– NDTA supported Professional Learning Group and Professional Learning Partnerships
– Principal developing a kind connection with all students, staff, families and community

LOVE of LEARNING (What inspired it in us and our students…)
– Engaging in rich discussion about poetry
– Seeing students personal creativity and ownership of learning inspired through connections
– Watching our assignments evolving with the interests and intentions of our learners
– Observing growth in reading
– Excitement during project-based learning
– Knowing and appreciating the students as individuals
– Learning Hul’q’umin’um’ with Gena Seward
– Drumming and talking with Elder Lolly
– Developing a band program from one note to an arrangement and excitement
– When they became interested in their learning
– Engagement in learning outdoors

PLACE-BASED EDUCATION (What worked well and what we want more of…)
– Visiting local sites (grocery store, provincial and regional parks, museum)
– Hands-on projects integrating local content and materials
– Working collaboratively with Gabriola groups and organizations: Arts Council, GROWLS, Museum, Library, Senior Center, the Commons / PHC, GALT
– Variety Show at Port Theatre
– Local animal inquiry and staff and student exploration of the island
– Outdoor learning spaces on school property including forest, gardens and “classroom”

Checking: This inquiry focus evolved from previous inquiries, initiatives and whole school learning activities which led to a commitment in our school goal and by our team to become a place-based learning school. Since we were in a year of significant staff change and learning about how to bring this commitment to life, our focus became supporting one another in this process and accepting that it doesn’t all have to happen at once. The differences that we observed can be highlighted by the following observations with appreciation:
We celebrate the support and expertise of our NLPS team: Classroom Teachers, EAs, SST, Principal, SLP, CYFSW, Psychologist, Counsellor. We realized that extending our definition of Place-Based to include the Salish Sea Communities will help broaden our learning and become more inclusive. We value collaboration with our school and community which brought meaningful experiences for staff and students in a variety of formal and informal ways: Big House Visits, Yes2Know, Museum Project, Broom Initiative, GIRO lessons, Book Fest / Isle of the Arts Author Visits, Rainbow Inclusion Day. We are proud of showcasing our learning with Student Led Conferences, Drama Club Plays, Winter Concert and Variety Show Cross-Grade performances, and Track and Field.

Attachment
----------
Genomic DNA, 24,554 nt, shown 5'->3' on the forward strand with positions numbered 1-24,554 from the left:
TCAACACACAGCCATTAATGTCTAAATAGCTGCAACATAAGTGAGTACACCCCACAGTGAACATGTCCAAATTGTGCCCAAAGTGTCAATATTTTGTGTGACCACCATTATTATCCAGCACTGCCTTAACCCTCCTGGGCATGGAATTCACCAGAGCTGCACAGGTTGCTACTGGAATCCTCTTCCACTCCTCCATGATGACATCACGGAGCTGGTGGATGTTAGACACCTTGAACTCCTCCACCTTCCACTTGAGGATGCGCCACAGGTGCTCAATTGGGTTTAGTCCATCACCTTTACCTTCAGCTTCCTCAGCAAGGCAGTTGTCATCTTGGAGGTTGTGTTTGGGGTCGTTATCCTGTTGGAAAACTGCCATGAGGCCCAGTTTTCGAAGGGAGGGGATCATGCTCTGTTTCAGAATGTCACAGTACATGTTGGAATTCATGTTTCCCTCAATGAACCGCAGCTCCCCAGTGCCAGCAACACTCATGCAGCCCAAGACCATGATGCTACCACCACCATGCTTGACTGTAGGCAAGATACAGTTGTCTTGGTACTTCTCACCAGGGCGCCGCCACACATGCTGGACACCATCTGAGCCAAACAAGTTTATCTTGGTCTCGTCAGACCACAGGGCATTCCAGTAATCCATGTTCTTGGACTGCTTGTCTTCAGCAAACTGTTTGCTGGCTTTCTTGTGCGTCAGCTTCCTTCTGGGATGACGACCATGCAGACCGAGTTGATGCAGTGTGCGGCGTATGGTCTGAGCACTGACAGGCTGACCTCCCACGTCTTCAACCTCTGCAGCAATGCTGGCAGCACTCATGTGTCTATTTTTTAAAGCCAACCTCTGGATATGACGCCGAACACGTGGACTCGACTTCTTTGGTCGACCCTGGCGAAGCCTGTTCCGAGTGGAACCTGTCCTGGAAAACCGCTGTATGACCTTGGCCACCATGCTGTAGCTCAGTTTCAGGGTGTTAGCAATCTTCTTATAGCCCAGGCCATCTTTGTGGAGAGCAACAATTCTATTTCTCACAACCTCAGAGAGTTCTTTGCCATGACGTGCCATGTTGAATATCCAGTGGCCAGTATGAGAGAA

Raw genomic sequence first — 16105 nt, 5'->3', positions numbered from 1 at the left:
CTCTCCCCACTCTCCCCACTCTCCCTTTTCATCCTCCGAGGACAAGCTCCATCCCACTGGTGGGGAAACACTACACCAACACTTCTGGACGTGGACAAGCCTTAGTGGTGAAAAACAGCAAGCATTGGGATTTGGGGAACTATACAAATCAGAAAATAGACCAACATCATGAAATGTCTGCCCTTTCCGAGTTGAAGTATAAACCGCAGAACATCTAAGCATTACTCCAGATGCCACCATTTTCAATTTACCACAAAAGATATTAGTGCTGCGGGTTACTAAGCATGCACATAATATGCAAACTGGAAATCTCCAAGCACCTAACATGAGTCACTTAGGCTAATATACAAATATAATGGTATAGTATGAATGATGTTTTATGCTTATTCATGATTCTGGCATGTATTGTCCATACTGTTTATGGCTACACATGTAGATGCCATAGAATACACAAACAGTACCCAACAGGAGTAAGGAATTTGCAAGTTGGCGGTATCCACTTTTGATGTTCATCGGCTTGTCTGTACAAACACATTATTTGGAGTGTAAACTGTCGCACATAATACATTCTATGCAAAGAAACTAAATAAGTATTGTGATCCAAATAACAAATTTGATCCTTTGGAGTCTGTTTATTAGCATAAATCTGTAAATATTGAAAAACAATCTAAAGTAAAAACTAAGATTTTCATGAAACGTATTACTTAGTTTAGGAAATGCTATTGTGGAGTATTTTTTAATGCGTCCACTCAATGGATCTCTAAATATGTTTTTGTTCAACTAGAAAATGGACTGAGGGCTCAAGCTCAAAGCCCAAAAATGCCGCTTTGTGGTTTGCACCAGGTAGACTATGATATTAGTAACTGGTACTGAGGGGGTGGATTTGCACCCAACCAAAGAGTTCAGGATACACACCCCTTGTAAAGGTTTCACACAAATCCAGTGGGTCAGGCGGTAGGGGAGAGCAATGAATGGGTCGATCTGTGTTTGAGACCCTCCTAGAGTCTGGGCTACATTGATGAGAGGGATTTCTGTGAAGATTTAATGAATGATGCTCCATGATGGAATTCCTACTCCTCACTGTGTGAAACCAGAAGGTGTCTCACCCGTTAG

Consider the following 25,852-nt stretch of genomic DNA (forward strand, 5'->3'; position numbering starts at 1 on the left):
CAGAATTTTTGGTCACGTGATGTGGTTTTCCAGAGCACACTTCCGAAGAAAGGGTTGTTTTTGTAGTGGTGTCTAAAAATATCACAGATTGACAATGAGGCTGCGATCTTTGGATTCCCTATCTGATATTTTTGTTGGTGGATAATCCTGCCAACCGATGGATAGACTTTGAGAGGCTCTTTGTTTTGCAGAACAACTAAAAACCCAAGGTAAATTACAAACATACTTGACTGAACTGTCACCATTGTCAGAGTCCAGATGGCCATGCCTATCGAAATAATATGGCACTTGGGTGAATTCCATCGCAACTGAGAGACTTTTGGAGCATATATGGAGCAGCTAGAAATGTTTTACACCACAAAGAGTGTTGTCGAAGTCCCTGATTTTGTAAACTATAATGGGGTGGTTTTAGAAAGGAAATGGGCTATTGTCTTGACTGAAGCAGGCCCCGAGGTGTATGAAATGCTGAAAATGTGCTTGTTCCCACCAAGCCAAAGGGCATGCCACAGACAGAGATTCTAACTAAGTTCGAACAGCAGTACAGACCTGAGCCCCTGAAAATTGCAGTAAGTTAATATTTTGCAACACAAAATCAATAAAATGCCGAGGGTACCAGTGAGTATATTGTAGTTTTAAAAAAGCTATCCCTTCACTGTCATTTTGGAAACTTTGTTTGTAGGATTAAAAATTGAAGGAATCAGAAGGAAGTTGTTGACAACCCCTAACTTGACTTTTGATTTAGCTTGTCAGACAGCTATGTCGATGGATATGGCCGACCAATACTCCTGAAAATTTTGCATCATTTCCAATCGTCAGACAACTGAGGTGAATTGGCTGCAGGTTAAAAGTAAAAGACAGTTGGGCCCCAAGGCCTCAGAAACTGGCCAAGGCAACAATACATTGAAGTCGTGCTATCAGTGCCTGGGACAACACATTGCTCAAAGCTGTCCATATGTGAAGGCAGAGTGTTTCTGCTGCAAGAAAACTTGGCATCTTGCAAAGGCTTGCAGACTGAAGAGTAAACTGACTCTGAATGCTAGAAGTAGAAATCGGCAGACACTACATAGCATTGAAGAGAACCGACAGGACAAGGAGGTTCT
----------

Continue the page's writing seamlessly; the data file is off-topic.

Evidence was gathered from staff through an Appreciative Inquiry process which relied on reflection and observations of students. In addition, students in Grades 2-7 were consulted using an online questionnaire drawn from the 4 questions to seek guidance on future practices. Primary students were involved in whole class discussions to draw input about what worked well, who they connected with, and where learning brought them joy. All of this evidence points to continued desire to make cooperative efforts to address challenges and deepen the focus in upcoming years. Discussion of challenges and next steps follows.

Reflections/Advice: As a learning team, we felt fortunate to have a central focus for connection of professional learning, student engagement and initiative planning. We identified the following challenges and next steps to guide us in the upcoming school year. While our focus and learning have been specific to our context, the broad lessons – to be intentional about how and when to collaborate – to attend to relationship building thoughtfully – to remember that love of learning can connect us all – and to value the place we learn as part of our experience of education – these lessons can been applied anywhere. Our advice would simply be to be open to discovering together any guiding focus to help your school connect and learn with purpose.

– Complex and changing timetables
– Classes with multiple teachers
– Collaboration with two classes in the library without time for pre-planning
– Programs/people changes and losses
– Consistency in expectations at school not established together
– Not all classes having a buddy class

– More time to meet, share and plan
– PLCs with increased focus on collaborative intentions to address professional inquiry
– Intentional ongoing Place-Based Field Trips with combined classes
– More social interactions for staff
– Learn more about our local history and future possibilities
– Work more with local Snuneymuxw First Nation community
– Shift focus from place-based to land-based learning

Leave a Reply